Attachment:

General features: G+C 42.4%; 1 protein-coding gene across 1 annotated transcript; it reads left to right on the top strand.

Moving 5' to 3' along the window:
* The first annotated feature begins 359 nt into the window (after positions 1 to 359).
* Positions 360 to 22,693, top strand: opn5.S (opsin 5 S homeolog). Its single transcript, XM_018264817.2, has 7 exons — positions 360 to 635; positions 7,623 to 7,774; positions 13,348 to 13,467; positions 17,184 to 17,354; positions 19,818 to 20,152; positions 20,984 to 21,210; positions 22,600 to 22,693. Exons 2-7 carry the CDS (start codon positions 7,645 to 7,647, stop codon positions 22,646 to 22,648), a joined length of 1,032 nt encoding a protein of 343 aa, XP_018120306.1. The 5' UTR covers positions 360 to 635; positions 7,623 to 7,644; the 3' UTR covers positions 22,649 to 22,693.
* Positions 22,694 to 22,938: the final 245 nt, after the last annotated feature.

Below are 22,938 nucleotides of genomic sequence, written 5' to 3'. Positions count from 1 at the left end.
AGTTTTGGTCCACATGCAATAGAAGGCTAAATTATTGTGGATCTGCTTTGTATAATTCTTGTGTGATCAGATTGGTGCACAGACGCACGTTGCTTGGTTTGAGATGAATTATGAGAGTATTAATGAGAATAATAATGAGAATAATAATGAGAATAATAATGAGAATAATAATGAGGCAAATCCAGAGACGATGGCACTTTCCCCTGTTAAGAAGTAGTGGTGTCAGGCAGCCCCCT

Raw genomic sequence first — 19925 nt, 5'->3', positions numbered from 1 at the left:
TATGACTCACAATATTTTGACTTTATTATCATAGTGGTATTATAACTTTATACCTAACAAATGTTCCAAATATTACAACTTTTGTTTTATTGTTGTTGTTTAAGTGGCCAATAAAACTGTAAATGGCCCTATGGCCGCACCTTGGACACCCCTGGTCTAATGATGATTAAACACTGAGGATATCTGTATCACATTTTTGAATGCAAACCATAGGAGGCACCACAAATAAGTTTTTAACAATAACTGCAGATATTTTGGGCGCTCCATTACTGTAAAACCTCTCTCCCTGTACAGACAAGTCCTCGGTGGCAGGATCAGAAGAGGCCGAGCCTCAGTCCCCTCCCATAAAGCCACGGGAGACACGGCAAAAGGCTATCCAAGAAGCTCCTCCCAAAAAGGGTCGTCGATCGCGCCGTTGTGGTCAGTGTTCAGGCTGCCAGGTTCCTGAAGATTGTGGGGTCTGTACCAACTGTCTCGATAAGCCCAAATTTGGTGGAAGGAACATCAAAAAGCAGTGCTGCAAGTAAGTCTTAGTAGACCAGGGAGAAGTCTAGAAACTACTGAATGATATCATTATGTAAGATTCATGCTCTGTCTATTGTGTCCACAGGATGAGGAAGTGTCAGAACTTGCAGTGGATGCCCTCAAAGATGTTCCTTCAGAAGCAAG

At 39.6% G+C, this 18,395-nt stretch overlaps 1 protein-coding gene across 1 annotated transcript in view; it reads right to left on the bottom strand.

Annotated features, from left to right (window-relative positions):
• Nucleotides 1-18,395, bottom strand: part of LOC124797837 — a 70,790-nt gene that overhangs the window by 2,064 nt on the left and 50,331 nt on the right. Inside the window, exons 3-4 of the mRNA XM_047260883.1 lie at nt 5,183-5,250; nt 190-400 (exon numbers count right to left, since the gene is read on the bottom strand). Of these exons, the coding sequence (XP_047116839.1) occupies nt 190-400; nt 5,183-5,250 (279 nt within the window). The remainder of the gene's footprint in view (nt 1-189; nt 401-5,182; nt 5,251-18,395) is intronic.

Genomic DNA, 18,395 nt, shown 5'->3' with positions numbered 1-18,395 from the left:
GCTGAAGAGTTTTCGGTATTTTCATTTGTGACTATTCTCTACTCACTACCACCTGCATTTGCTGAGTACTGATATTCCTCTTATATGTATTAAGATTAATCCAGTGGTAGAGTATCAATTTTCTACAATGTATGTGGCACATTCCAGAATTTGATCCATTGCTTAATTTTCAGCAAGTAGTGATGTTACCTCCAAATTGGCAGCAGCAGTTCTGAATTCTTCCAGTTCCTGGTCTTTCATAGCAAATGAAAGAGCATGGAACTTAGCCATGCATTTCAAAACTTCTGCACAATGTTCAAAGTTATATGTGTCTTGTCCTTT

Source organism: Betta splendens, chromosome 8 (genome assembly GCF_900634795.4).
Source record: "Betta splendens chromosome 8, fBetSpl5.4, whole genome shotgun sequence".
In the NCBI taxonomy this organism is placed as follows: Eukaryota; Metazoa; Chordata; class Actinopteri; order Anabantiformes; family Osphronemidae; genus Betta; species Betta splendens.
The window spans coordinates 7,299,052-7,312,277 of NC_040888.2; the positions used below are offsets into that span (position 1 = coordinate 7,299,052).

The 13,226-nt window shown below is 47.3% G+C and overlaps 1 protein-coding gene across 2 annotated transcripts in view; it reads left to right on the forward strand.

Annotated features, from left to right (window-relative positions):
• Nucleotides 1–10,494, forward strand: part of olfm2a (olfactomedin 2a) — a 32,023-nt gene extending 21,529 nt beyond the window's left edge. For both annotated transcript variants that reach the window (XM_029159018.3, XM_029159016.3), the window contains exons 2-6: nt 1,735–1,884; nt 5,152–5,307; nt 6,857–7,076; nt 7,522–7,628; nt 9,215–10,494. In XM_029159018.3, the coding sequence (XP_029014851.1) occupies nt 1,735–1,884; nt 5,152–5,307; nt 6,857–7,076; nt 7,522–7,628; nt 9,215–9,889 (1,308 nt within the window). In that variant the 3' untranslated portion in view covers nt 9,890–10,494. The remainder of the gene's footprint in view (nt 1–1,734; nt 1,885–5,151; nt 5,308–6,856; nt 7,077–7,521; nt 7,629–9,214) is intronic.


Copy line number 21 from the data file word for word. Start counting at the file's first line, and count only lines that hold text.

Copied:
• Nucleotides 1–10,494, forward strand: part of olfm2a (olfactomedin 2a) — a 32,023-nt gene extending 21,529 nt beyond the window's left edge. For both annotated transcript variants that reach the window (XM_029159018.3, XM_029159016.3), the window contains exons 2-6: nt 1,735–1,884; nt 5,152–5,307; nt 6,857–7,076; nt 7,522–7,628; nt 9,215–10,494. In XM_029159018.3, the coding sequence (XP_029014851.1) occupies nt 1,735–1,884; nt 5,152–5,307; nt 6,857–7,076; nt 7,522–7,628; nt 9,215–9,889 (1,308 nt within the window). In that variant the 3' untranslated portion in view covers nt 9,890–10,494. The remainder of the gene's footprint in view (nt 1–1,734; nt 1,885–5,151; nt 5,308–6,856; nt 7,077–7,521; nt 7,629–9,214) is intronic.